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CHAMPAIGN — Champaign City Council members are set to discuss next week whether to go along with a plan that would raise the food-and-beverage tax by 2 cents to pay for unfunded city needs.

They’ll pick up Tuesday night where they left off during their May 29 meeting, when city officials said council members had three options to fund about $4.1 million to $5.6 million worth of recurring needs, including fire department staffing, public safety and community wellness initiatives, and major infrastructure projects.

They could increase revenue. They could cut the budget.

Or they could do both.

Council members directed staff to study the 2-cent tax increase along with potential hikes to building permit fees, which could raise between $3 million and $5 million.

One proposal, from council member Alicia Beck, would have raised much more money — and more taxes.

Council member Tom Bruno believes it’s “premature to contemplate raising other taxes,” though he respected her “backbone to be able to start a discussion like this.” He said he’s more conservative than Beck but would support the 2-cent tax hike that she proposed in May.

“To me, it’s not so much that it’s only pennies on a particular bill, because that all adds up to a growing burden on the citizens,” Bruno said Friday. “But I think it’s a fair thing to ask: whether this is an expenditure you want to make. Do you want the government to collect this revenue to deliver a certain bundle of goods and services? Most people would yes.”

A “mature citizen,” Bruno continued, would have a discussion about what they are — and aren’t — willing to pay for. It’s all about striking the right balance for him.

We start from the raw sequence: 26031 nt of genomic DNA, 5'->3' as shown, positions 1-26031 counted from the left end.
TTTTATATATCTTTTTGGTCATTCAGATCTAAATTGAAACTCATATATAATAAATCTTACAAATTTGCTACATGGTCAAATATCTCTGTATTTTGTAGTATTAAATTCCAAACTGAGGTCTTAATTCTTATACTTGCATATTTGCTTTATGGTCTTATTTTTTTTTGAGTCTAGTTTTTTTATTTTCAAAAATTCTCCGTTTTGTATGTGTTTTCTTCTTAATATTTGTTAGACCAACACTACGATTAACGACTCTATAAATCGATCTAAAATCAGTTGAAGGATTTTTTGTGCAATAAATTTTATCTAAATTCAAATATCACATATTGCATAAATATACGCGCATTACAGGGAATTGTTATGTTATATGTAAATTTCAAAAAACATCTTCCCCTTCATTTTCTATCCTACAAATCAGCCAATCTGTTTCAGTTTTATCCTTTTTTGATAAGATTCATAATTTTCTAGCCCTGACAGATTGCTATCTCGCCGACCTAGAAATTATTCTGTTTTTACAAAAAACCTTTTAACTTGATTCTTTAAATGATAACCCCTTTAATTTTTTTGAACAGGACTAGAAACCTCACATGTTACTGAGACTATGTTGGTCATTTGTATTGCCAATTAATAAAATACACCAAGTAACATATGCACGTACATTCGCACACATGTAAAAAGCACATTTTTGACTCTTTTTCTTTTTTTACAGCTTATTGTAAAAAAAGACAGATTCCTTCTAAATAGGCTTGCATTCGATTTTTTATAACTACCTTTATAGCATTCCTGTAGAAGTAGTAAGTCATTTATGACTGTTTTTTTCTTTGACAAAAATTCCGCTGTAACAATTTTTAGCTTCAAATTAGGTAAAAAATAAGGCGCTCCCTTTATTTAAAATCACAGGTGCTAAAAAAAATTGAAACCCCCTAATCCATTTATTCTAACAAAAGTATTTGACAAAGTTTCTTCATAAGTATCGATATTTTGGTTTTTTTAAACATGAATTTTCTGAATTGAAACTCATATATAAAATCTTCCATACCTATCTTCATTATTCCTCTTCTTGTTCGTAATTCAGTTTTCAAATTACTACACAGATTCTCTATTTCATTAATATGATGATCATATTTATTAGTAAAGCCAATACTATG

“There are many different things on the list of community wishes and needs,” Bruno said. “The role of the council has to be to figure out how to balance delivering the services and paying for them as opposed to simply borrowing for them.

“I’m weary of people who all they ever do is complain about their taxes but still want it all. You can’t live like that. If you want it all, we can deliver it all but taxes will be higher.”

Beck said Friday that the food-and-beverage tax will be the “most likely source” for finding revenue to fund unmet needs, but doubled down on her concern that not raising other taxes will leave the council in a similar position as it sets budgets for the next five years.

Beck said she is looking forward to a council goals-setting meeting later in the fall to talk about future needs.

“We need to start planning for those rather than be reactive to those,” Beck said Friday. “We need to make sure we’re staying on top of our infrastructure needs and our community needs.

“In order to address those concerns, we have to find ways to fund them. You can’t fund them without actually paying for them. If those are the concerns people have, then those are the concerns that I will continue to bring to council chambers.”

Another proposal on the table is raising building permit fees. If such was approved, council member Angie Brix said she would want the money to go toward paying for a new staff member at the city so the process can be faster for developers leading the boom in construction across Champaign.

“If it’s not something that is going to directly benefit (developers), then raising the fees wouldn’t be worth it,” Brix said. “By being able to hire someone with an increase of the building permit fee, it would allow us to hire someone specifically to deal with the permits.

“If that makes the process you have to go through quicker, then I think that is a benefit.”


Aldo Toledo is a reporter covering local government at The News-Gazette. His email is, and you can follow him on Twitter (@aldot29).